Do Bad Banks Work?

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Includes: BAC, C, CS, DB, PNC, RBS, UBS
by: Hyung Jin Choi

Summary

Several banks have been creating internal bad bank units dedicated to winding down non-strategic and bad assets.

The separation of the bad assets from the good assets is intended to boost investor confidence in the bank’s ability to carry out its core business.

Evidence suggests that banks with non-core units do not experience an increase in post-establishment return compared to similar banks. Hence, these banks are not fundamentally better investments.

However, bad banks appear to be an effective temporary “fix” to appeasing short-term spikes in volatility.

Since the financial crisis, a wave of banks began establishing internal restructuring units where toxic and non-strategic assets are placed to be wind down. During the crisis, investors feared these toxic, difficult-to-value assets might possibly contaminate "good" assets by consuming limited capital. A simple solution to the problem is "ring-fencing" the non-core assets by creating a separate internal unit dedicated to reducing the bank's exposure. The solution dates back to the late 1980s when Mellon Bank dumped its bad assets into a separate entity called Grant Street National Bank. More recently, banks like Citigroup (NYSE:C), Deutsche Bank (NYSE:DB), and UBS (NYSE:UBS) have created internal wind-down divisions. Even insurance firms like MBIA (NYSE:MBI) and AIG (NYSE:AIG) have participated in the acts.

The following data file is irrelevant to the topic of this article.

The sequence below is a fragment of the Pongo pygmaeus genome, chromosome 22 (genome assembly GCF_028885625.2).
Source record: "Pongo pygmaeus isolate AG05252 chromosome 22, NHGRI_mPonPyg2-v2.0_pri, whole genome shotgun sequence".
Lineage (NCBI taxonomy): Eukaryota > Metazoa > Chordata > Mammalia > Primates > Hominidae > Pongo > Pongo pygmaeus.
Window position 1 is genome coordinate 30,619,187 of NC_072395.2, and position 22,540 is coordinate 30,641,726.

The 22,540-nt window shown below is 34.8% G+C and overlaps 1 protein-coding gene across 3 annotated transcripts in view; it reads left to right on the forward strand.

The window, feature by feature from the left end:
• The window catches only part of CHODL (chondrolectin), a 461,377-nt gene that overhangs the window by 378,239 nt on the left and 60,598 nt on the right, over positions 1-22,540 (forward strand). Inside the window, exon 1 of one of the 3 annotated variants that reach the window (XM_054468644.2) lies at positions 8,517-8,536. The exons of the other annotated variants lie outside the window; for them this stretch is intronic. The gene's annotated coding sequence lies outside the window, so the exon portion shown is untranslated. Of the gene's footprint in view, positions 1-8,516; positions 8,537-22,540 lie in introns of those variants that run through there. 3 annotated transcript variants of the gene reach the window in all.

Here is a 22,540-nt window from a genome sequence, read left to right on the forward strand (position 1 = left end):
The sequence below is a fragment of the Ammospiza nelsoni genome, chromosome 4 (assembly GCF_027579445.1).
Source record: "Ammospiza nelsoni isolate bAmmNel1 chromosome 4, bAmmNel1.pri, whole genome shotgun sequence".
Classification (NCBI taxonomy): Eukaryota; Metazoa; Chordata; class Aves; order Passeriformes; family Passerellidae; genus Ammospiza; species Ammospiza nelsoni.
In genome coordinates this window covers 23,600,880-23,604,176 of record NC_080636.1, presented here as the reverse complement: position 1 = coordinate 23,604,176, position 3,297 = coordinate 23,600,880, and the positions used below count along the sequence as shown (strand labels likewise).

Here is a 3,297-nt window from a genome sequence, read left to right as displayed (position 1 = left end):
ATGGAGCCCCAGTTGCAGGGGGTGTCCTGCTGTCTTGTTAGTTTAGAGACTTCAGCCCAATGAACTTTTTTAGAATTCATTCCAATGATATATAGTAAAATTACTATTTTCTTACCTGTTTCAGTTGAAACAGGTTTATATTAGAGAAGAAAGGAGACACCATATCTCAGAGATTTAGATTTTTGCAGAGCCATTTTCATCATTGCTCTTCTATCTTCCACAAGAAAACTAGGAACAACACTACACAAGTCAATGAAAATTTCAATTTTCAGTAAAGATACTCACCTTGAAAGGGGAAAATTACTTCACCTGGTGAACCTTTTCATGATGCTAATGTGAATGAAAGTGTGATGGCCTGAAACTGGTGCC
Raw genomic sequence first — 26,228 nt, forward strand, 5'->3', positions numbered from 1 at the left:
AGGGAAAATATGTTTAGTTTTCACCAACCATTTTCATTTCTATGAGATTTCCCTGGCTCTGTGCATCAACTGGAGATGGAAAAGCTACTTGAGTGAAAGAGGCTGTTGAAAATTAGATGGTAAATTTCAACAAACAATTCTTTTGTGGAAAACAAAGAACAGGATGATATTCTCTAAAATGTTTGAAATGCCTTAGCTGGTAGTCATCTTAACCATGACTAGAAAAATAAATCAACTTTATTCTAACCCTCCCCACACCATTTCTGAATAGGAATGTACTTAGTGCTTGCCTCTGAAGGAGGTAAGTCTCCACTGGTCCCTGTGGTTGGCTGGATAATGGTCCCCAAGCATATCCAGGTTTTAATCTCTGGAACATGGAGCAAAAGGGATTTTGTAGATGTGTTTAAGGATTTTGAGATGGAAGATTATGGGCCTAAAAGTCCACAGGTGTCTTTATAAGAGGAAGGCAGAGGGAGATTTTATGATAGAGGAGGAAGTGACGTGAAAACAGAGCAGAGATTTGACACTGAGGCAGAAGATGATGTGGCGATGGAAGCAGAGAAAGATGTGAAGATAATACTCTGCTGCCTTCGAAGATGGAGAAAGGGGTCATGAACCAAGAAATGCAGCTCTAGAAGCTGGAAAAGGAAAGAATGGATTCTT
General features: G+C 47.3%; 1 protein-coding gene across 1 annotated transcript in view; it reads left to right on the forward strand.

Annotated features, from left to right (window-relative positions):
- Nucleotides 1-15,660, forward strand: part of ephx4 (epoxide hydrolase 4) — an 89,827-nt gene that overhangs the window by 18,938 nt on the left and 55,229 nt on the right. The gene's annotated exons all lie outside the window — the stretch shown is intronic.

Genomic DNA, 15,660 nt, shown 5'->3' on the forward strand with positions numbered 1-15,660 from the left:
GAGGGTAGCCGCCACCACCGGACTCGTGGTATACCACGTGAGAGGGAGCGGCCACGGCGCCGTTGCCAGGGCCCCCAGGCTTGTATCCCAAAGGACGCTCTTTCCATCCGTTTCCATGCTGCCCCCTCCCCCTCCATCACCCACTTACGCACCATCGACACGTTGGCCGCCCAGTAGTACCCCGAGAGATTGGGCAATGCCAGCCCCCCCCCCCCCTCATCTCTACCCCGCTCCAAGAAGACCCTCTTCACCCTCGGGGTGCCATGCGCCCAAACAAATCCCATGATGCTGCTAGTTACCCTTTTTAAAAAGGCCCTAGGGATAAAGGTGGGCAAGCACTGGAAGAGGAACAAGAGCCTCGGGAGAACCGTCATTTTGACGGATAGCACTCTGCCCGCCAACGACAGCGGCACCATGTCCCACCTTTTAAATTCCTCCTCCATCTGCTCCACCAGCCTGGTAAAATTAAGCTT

The intuitive explanation for why banks would establish an internal restructuring unit is to increase transparency for shareholders. The policy implication is relatively clear: Separate the toxic assets from the good assets so that investors have more confidence about the bank's core business. Mckinsey & Co. writes as follows: "Establishing an internal bad bank […] provides a clear signal to the market and increases transparency into the bank's performance-particularly if the results are reported separately." In effect, banks are separating bad assets so that investors would focus more on the good part of the bank.